"Spiritually intelligent children ponder the mysteries of existence. For that pondering, they covet solitude. Or they'll use privacy to immerse themselves in favorite activities. They read. They draw. They stare at walls. They listen to music, dance, go fishing, or toy endlessly with what some consider mind-numbing computer games. In these fanciful hours, there is learning going on. Play is productive. It's the chief employer of childhood. (One hardly knows what to make of 'cult of efficiency' schools — and Boards of Education — that now have schemes for less recess, or none at all.)
"Critical treasures of intelligence develop during a child's daydreamy processes and make-believe. An enriched inner life, fantasy, the projections of a pretend world prepare youngsters for life. Adults who appropriately encourage the charms of such play encourage children to wholeness. Infancy is not to soon to notice what a baby wants or prefers. And adulthood is not too late to heed what we love, either.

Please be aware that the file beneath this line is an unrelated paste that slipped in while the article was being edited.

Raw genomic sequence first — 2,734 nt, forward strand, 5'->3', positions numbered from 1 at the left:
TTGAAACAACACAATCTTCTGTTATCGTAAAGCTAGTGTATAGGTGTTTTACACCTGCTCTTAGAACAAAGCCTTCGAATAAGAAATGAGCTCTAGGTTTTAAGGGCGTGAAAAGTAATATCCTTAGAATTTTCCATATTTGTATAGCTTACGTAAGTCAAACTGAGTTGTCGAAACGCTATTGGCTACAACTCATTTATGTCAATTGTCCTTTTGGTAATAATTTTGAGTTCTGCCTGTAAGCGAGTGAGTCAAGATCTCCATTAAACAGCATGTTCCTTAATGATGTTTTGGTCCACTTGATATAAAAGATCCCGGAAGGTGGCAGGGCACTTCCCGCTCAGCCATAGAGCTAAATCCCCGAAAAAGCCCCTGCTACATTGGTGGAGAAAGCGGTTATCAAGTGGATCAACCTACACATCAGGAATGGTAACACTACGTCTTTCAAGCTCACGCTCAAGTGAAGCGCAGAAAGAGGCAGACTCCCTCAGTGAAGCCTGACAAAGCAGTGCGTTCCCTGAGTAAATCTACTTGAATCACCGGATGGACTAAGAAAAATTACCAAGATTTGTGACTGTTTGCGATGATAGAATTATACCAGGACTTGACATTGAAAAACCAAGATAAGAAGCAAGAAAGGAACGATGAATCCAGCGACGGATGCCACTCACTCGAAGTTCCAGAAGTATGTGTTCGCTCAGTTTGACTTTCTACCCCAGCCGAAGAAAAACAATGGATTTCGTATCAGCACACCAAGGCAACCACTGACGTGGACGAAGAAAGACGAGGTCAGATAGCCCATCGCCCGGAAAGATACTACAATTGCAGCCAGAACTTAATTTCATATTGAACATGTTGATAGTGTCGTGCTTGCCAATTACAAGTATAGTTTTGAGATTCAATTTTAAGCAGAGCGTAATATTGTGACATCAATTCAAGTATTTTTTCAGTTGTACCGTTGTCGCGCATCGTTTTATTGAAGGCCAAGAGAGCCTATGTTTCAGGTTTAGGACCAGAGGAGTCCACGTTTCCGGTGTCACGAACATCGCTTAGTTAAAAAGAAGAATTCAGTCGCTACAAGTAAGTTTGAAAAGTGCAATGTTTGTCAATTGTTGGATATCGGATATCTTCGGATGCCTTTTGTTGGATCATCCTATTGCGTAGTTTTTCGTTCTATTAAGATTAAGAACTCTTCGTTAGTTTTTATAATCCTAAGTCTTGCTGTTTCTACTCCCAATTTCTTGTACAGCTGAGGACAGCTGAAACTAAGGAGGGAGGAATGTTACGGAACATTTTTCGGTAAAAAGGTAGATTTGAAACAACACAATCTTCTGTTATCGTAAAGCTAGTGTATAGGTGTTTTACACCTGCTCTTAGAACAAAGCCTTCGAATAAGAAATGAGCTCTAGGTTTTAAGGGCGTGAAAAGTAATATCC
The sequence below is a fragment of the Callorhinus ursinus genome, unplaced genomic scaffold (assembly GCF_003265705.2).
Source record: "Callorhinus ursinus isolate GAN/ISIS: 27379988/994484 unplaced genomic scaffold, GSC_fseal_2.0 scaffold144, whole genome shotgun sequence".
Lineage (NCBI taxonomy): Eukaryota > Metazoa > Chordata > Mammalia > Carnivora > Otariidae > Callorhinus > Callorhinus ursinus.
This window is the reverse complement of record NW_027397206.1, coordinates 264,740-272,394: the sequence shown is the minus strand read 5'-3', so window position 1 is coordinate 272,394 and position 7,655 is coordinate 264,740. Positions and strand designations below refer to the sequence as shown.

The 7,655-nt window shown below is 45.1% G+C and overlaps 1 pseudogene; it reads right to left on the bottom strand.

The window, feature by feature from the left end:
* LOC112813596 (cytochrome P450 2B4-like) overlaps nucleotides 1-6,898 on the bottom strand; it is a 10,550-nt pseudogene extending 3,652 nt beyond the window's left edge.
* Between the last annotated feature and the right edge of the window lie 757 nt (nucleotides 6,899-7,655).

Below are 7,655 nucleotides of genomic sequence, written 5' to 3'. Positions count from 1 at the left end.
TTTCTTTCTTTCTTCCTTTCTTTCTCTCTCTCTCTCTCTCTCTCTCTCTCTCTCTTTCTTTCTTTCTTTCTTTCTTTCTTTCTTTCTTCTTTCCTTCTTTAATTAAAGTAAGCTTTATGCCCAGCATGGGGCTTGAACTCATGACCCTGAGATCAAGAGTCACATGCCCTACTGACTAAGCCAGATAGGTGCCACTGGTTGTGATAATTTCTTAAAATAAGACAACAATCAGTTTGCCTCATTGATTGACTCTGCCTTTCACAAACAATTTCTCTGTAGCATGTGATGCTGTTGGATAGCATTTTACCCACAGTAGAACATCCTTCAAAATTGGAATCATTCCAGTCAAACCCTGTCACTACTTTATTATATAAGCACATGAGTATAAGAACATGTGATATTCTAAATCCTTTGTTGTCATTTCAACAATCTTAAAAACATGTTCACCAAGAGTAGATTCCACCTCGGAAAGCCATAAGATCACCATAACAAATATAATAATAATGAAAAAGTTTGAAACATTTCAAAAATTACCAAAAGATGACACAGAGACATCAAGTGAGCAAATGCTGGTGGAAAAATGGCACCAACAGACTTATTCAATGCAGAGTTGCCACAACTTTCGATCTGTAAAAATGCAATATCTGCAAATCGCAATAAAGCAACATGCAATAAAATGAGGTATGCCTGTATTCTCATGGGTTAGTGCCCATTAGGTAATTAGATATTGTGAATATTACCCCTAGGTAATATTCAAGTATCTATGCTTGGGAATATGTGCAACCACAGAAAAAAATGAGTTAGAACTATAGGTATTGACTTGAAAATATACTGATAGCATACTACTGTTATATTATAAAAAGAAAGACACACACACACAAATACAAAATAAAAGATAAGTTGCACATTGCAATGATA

"Play's the thing. Play unlocks talent and frees up thinking. Rather than providing an escape hatch from reality (as some rigid adults view a child's imaginary life), freely chosen, frequently isolated, self-styled amusements develop intelligence. Play draws children out. It lets them know themselves and be real. Play is youth's master teacher. It opens doors to what a child may sense is a preexisting order, as one writer explained:
" 'When I was four, I'd sit at the piano, make up little songs and sing for hours. Or, I'd put on music and with my arms spread to the sky, fly with abandon around the room, totally in private . . . My exuberance was personal, nothing I'd ever seen anyone else do, some way of being I'd always known.
"If you are an aware, creative child, you'll be immersed in such discovery. Play is your 'work.' It's how you explore the tone and terrain of your inmost landscape, your ground of being. Play helps you relate to your world at large and easily consumes all your time."